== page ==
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I am experimenting with trying to optimize a query that's used to iterate over pages of rows with a joined table. After changing the query from using OFFSET to WHERE id > last_id_from_prev_page and ORDER BY as described here, the query performs well in the beginning, but as it gets closer to the middle pages, it performs poorly.

Here's some minimal DDL to represent the data I'm working with:

-- DDL:
create table sub ( -- 4.3M records
    subscription_id     varchar(255) -- UUIDs
        not null constraint pk_sub primary key,
    subscription_status varchar(255) -- (ACTIVE, PENDING, or CANCELLED)
);

create table sub_item ( -- 4.4M records, mostly 1:1 with subscriptions
    subscription_item_id varchar(255) -- UUIDs
        not null constraint pk_sub_item primary key,
    subscription_id      varchar(255) -- FK to sub
        constraint fk_sub_item_sub_id references sub,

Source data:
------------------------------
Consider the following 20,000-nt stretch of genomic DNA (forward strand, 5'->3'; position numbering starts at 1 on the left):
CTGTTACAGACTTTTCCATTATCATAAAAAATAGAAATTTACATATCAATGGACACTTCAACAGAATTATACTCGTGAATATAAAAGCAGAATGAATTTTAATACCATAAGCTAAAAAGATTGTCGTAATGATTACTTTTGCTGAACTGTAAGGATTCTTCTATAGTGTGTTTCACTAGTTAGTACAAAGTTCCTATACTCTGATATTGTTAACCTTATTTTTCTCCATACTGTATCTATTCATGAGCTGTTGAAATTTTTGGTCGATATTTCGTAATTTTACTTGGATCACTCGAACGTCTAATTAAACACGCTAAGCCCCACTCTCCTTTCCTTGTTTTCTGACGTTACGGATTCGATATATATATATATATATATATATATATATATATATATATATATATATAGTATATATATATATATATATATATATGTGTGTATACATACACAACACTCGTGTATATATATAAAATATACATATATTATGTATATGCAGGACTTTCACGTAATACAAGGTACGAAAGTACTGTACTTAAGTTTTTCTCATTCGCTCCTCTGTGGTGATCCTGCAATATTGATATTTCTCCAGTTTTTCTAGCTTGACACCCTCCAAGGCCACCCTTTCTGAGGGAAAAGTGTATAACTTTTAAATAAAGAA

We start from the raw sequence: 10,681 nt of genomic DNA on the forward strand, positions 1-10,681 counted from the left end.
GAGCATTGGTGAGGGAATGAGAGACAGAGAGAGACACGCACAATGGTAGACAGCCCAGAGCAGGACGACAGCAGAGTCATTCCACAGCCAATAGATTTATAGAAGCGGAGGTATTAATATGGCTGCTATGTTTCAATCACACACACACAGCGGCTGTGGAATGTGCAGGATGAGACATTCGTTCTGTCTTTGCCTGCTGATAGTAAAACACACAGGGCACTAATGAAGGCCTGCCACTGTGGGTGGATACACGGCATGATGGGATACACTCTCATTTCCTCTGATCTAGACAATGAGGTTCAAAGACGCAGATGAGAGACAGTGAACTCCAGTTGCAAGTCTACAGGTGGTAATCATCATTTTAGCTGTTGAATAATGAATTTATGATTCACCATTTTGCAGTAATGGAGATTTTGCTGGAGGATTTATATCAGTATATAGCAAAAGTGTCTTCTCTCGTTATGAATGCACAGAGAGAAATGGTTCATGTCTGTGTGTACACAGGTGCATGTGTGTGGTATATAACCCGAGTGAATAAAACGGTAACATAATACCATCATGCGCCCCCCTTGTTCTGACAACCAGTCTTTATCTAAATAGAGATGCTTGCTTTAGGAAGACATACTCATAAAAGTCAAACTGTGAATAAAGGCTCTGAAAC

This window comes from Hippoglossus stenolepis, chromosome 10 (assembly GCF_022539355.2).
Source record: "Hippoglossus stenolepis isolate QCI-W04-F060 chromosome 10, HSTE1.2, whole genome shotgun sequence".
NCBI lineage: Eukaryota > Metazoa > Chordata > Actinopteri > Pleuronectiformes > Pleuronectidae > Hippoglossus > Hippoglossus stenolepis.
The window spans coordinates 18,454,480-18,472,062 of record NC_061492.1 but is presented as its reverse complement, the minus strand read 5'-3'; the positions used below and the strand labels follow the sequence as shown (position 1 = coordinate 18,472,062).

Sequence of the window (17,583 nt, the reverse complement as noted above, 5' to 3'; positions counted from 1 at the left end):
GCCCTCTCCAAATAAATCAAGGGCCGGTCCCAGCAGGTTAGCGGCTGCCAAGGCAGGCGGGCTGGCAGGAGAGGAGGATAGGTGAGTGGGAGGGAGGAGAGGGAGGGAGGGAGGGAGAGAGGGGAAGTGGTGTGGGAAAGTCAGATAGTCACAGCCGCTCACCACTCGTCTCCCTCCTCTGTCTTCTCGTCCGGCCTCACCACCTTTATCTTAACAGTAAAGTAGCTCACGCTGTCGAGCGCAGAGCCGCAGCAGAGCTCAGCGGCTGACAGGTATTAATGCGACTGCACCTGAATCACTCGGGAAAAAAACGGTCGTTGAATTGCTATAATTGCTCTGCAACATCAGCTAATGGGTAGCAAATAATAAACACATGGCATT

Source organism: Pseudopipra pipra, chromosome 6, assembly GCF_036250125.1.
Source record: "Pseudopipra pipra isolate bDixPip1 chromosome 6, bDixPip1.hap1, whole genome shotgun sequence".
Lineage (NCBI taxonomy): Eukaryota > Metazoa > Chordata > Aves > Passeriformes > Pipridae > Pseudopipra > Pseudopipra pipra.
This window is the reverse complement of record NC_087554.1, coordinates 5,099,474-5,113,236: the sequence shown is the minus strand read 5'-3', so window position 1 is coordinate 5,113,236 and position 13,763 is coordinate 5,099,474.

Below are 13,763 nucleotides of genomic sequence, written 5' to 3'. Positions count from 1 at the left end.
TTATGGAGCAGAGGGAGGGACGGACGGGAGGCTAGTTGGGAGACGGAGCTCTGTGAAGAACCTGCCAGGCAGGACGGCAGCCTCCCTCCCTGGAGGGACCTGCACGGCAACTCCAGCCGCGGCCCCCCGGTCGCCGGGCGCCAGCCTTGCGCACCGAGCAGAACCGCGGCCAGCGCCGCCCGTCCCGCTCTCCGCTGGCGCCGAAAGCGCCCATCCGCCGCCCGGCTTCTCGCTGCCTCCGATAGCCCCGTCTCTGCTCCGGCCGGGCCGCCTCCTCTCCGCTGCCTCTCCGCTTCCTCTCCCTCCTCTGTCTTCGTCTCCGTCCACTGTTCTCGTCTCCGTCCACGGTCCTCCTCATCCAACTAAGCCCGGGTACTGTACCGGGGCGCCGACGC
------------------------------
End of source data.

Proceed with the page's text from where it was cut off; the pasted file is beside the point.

item_ref             varchar(255) -- 25 character strings, mostly the same
);

create index idx_sub_item_sub_id_btree on sub_item (subscription_id);

And the query I'm using:

-- Query: Grab a page from the middle
EXPLAIN ANALYZE
SELECT s.subscription_id, *
FROM sub s
    JOIN sub_item si ON s.subscription_id = si.subscription_id AND si.item_ref = '1001107599999910222001000'
WHERE s.subscription_status = 'ACTIVE'
  AND s.SUBSCRIPTION_ID > '7ca1cf6b-2452-4d1b-bd03-1ba68b63b528'
ORDER BY s.subscription_id
LIMIT 50;

By default, this query runs a Merge Join which performs poorly, often 10s+:

Limit  (cost=2.41..325.76 rows=50 width=179) (actual time=10336.095..10340.389 rows=50 loops=1)
  ->  Merge Join  (cost=2.41..765832.96 rows=118421 width=179) (actual time=10336.086..10339.900 rows=50 loops=1)
        Merge Cond: ((s.subscription_id)::text = (si.subscription_id)::text)
        ->  Index Scan using pk_sub on sub s  (cost=0.56..270648.21 rows=632913 width=45) (actual time=0.025..1.643 rows=90 loops=1)
              Index Cond: ((subscription_id)::text > '7ca1cf6b-2452-4d1b-bd03-1ba68b63b528'::text)
              Filter: ((subscription_status)::text = 'ACTIVE'::text)
              Rows Removed by Filter: 211